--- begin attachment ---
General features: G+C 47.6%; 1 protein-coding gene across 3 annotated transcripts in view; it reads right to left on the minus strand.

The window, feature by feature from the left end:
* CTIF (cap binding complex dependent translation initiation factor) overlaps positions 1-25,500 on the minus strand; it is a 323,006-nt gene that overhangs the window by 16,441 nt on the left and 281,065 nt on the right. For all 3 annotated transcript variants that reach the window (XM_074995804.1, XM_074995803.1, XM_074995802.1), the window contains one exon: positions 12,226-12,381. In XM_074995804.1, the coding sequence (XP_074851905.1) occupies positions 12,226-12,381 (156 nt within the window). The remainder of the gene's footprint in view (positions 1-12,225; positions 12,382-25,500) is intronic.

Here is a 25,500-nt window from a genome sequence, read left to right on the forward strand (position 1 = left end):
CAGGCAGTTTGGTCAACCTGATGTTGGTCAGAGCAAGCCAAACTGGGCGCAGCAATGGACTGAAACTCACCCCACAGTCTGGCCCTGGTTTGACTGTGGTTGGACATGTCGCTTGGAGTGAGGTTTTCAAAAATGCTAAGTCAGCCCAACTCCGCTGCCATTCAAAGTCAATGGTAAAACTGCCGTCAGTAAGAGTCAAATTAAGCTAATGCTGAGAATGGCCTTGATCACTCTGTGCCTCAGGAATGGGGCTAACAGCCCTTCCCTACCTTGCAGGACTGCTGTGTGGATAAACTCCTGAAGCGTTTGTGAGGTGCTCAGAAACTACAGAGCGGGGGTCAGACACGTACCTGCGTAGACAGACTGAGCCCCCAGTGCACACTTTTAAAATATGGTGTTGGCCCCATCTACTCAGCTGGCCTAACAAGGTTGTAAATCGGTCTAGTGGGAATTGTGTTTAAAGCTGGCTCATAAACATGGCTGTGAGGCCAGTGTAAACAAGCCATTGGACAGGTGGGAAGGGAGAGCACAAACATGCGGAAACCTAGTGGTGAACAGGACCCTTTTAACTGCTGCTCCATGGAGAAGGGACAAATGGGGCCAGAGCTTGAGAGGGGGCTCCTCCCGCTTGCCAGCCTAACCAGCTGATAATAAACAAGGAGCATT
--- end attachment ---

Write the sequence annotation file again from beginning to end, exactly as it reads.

General features: G+C 47.6%; 1 protein-coding gene across 3 annotated transcripts in view; it reads right to left on the minus strand.

The window, feature by feature from the left end:
* CTIF (cap binding complex dependent translation initiation factor) overlaps positions 1-25,500 on the minus strand; it is a 323,006-nt gene that overhangs the window by 16,441 nt on the left and 281,065 nt on the right. For all 3 annotated transcript variants that reach the window (XM_074995804.1, XM_074995803.1, XM_074995802.1), the window contains one exon: positions 12,226-12,381. In XM_074995804.1, the coding sequence (XP_074851905.1) occupies positions 12,226-12,381 (156 nt within the window). The remainder of the gene's footprint in view (positions 1-12,225; positions 12,382-25,500) is intronic.

Here is a 25,500-nt window from a genome sequence, read left to right on the forward strand (position 1 = left end):
CAGGCAGTTTGGTCAACCTGATGTTGGTCAGAGCAAGCCAAACTGGGCGCAGCAATGGACTGAAACTCACCCCACAGTCTGGCCCTGGTTTGACTGTGGTTGGACATGTCGCTTGGAGTGAGGTTTTCAAAAATGCTAAGTCAGCCCAACTCCGCTGCCATTCAAAGTCAATGGTAAAACTGCCGTCAGTAAGAGTCAAATTAAGCTAATGCTGAGAATGGCCTTGATCACTCTGTGCCTCAGGAATGGGGCTAACAGCCCTTCCCTACCTTGCAGGACTGCTGTGTGGATAAACTCCTGAAGCGTTTGTGAGGTGCTCAGAAACTACAGAGCGGGGGTCAGACACGTACCTGCGTAGACAGACTGAGCCCCCAGTGCACACTTTTAAAATATGGTGTTGGCCCCATCTACTCAGCTGGCCTAACAAGGTTGTAAATCGGTCTAGTGGGAATTGTGTTTAAAGCTGGCTCATAAACATGGCTGTGAGGCCAGTGTAAACAAGCCATTGGACAGGTGGGAAGGGAGAGCACAAACATGCGGAAACCTAGTGGTGAACAGGACCCTTTTAACTGCTGCTCCATGGAGAAGGGACAAATGGGGCCAGAGCTTGAGAGGGGGCTCCTCCCGCTTGCCAGCCTAACCAGCTGATAATAAACAAGGAGCATT